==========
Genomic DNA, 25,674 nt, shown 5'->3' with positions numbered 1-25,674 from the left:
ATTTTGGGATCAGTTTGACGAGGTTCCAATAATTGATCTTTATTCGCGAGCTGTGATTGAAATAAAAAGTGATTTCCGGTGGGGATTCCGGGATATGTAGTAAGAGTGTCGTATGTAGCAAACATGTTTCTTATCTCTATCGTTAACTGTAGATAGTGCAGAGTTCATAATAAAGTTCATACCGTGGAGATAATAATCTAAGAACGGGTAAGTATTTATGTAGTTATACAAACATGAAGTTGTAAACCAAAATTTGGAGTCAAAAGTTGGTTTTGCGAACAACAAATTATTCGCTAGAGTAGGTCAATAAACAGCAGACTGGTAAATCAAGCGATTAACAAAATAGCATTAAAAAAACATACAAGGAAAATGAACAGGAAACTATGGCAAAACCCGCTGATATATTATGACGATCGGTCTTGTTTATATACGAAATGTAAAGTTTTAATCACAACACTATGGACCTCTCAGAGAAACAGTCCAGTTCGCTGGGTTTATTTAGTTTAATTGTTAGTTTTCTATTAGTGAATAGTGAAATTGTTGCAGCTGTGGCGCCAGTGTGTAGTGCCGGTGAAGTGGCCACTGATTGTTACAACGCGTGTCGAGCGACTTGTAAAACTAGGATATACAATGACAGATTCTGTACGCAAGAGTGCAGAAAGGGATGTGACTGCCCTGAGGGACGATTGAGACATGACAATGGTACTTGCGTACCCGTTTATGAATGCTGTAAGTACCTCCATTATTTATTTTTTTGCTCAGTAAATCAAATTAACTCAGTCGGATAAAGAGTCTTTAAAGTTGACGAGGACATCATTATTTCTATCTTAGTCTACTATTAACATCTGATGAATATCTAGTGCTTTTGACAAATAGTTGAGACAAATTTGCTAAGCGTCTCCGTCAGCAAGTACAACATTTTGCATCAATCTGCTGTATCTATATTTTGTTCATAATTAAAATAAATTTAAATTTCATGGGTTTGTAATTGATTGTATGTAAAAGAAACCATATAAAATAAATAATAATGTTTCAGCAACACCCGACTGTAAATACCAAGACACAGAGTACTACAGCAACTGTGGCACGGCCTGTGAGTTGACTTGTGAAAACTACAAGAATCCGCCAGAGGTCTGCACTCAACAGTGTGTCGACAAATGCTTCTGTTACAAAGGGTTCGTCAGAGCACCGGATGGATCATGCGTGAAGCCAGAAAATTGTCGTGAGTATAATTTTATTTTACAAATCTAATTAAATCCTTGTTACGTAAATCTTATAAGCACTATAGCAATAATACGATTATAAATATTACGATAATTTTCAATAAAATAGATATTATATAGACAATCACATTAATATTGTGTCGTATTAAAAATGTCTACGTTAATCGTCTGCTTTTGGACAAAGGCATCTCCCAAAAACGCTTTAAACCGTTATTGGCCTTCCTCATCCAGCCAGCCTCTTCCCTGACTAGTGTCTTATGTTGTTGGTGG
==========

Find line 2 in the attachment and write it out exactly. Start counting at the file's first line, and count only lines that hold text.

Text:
ATTTTGGGATCAGTTTGACGAGGTTCCAATAATTGATCTTTATTCGCGAGCTGTGATTGAAATAAAAAGTGATTTCCGGTGGGGATTCCGGGATATGTAGTAAGAGTGTCGTATGTAGCAAACATGTTTCTTATCTCTATCGTTAACTGTAGATAGTGCAGAGTTCATAATAAAGTTCATACCGTGGAGATAATAATCTAAGAACGGGTAAGTATTTATGTAGTTATACAAACATGAAGTTGTAAACCAAAATTTGGAGTCAAAAGTTGGTTTTGCGAACAACAAATTATTCGCTAGAGTAGGTCAATAAACAGCAGACTGGTAAATCAAGCGATTAACAAAATAGCATTAAAAAAACATACAAGGAAAATGAACAGGAAACTATGGCAAAACCCGCTGATATATTATGACGATCGGTCTTGTTTATATACGAAATGTAAAGTTTTAATCACAACACTATGGACCTCTCAGAGAAACAGTCCAGTTCGCTGGGTTTATTTAGTTTAATTGTTAGTTTTCTATTAGTGAATAGTGAAATTGTTGCAGCTGTGGCGCCAGTGTGTAGTGCCGGTGAAGTGGCCACTGATTGTTACAACGCGTGTCGAGCGACTTGTAAAACTAGGATATACAATGACAGATTCTGTACGCAAGAGTGCAGAAAGGGATGTGACTGCCCTGAGGGACGATTGAGACATGACAATGGTACTTGCGTACCCGTTTATGAATGCTGTAAGTACCTCCATTATTTATTTTTTTGCTCAGTAAATCAAATTAACTCAGTCGGATAAAGAGTCTTTAAAGTTGACGAGGACATCATTATTTCTATCTTAGTCTACTATTAACATCTGATGAATATCTAGTGCTTTTGACAAATAGTTGAGACAAATTTGCTAAGCGTCTCCGTCAGCAAGTACAACATTTTGCATCAATCTGCTGTATCTATATTTTGTTCATAATTAAAATAAATTTAAATTTCATGGGTTTGTAATTGATTGTATGTAAAAGAAACCATATAAAATAAATAATAATGTTTCAGCAACACCCGACTGTAAATACCAAGACACAGAGTACTACAGCAACTGTGGCACGGCCTGTGAGTTGACTTGTGAAAACTACAAGAATCCGCCAGAGGTCTGCACTCAACAGTGTGTCGACAAATGCTTCTGTTACAAAGGGTTCGTCAGAGCACCGGATGGATCATGCGTGAAGCCAGAAAATTGTCGTGAGTATAATTTTATTTTACAAATCTAATTAAATCCTTGTTACGTAAATCTTATAAGCACTATAGCAATAATACGATTATAAATATTACGATAATTTTCAATAAAATAGATATTATATAGACAATCACATTAATATTGTGTCGTATTAAAAATGTCTACGTTAATCGTCTGCTTTTGGACAAAGGCATCTCCCAAAAACGCTTTAAACCGTTATTGGCCTTCCTCATCCAGCCAGCCTCTTCCCTGACTAGTGTCTTATGTTGTTGGTGG